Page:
Pursuant to a previous post in which I related how I was offered RA work over an alcoholic beverage, I have recently found myself the beneficiary of yet another offer of employment in a similar insalubrious environment. After taking up the project I was first asked to work on, I was issued with the various cards, computer accounts and passwords that are standard issue for employees in the contemporary university. As part of this process I was also added to a number of email circulation lists which issue information about parked vehicles whose headlights have been left on in the rain and invitations to faculty-wide seminars and events. I read one such email inviting me to the launch of a new website created by graduating students as part of a final year project designed to give them ‘real-world’ experience. Since my current association with the university where I’m a research assistant is only through that work, I debated about whether I would go. I also received an invitation to the event at my home address, which didn’t fully entice me either. Then, after a meeting about the second project I was asked to work on, Aspro asked me if I was going to the launch.
Generally, I’m quite good at being apathetic about going to large social gatherings. I wouldn’t describe myself as anti-social, but I prefer my social contact to involve no more that four people at any one time. I am less comfortable in night clubs and at parties meeting strangers while trying to appear interesting, than I am huddled around a table whose capacity is stretched by a quartet having coffee, eating dinner, or playing a board game. Making conversations with people I don’t know makes me tired; it’s no reflection on those people, I think it’s some kind of stress reaction (seriously.) But even I know that three invitations to the same event cannot be ignored.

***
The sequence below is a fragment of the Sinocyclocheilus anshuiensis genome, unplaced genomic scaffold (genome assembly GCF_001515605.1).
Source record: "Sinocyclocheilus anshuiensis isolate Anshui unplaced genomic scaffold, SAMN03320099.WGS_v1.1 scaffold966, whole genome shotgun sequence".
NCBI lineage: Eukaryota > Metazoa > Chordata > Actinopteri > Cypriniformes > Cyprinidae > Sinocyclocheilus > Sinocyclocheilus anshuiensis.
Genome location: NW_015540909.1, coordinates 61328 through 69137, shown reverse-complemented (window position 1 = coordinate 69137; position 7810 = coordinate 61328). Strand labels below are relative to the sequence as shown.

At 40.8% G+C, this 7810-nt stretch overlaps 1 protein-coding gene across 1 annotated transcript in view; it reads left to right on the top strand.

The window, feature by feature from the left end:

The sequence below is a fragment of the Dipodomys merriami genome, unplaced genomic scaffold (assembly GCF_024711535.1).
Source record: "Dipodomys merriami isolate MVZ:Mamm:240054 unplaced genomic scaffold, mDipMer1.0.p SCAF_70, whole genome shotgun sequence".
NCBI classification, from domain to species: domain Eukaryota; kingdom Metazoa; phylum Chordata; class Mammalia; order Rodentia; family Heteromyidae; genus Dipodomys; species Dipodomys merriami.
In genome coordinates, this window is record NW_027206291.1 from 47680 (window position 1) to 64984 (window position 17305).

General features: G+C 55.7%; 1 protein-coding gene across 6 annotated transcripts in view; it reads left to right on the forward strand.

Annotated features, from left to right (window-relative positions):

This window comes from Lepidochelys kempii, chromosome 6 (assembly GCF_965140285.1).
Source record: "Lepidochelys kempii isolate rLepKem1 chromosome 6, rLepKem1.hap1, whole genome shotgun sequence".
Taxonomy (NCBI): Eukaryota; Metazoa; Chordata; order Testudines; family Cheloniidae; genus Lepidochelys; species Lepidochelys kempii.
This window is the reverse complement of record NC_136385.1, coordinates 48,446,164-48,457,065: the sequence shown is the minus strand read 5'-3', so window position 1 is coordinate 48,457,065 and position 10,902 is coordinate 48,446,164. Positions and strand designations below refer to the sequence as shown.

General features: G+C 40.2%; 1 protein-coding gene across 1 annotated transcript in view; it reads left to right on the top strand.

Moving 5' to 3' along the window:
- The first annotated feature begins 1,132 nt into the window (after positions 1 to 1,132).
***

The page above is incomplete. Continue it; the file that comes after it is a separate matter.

I had plenty of work to follow up on after the meeting. I began to research all manner of interesting things about master-planned communities, which occupied me until the launch began (who knew that the first commandment of the master-planner was ‘Thou Shalt Include A Golf Course’?) I tidied the desk, in case the person I share that office with ever comes in, and wandered over to the building across the way and into a cavernous space where large screens were mounted onto the walls, displaying images projected from the computers placed around the room for people to browse the pre-launch website. After a frantic survey of the crowd, I saw two people I knew and immediately headed in their direction. I got a drink from the bar and joined their conversation.
People moved and topics shifted until I found myself half-listening to A., one of the original people I had sought out when I first arrived; he was having one of those high-powered-let’s-do-a-project-together conversations with a Professor, who is one of the people I am working with on the Golf Course Project. This Professor makes me laugh out loud with his blatant attempts to entice me to do my PhD at his institution. Even when I said to the Professor that I’d have to change my topic if I made the move, he insisted I wouldn’t and proposed a couple of likely supervisors. I’ve told him that he’s very good at dangling bait. A friend who did make the shift to the Professor’s institution warned me in a half-amused way that I should watch out for his attempts to poach students by offering them employment.
Suddenly, I was jolted into listening properly to A and the Professor. I realised that they were talking to me about being an RA on the project under discussion. This offer completely undermines my attempt, the last time this happened, to discourage the inference that employment comes to those who imbibe alcohol at social functions. Perhaps it’s not so much about the beer, but the ability to accept that if you receive more than one invitation to any occasion, even if your social ineptness induces twinges of narcolepsy, you should not resist the call. No. Not if you want gainful employment.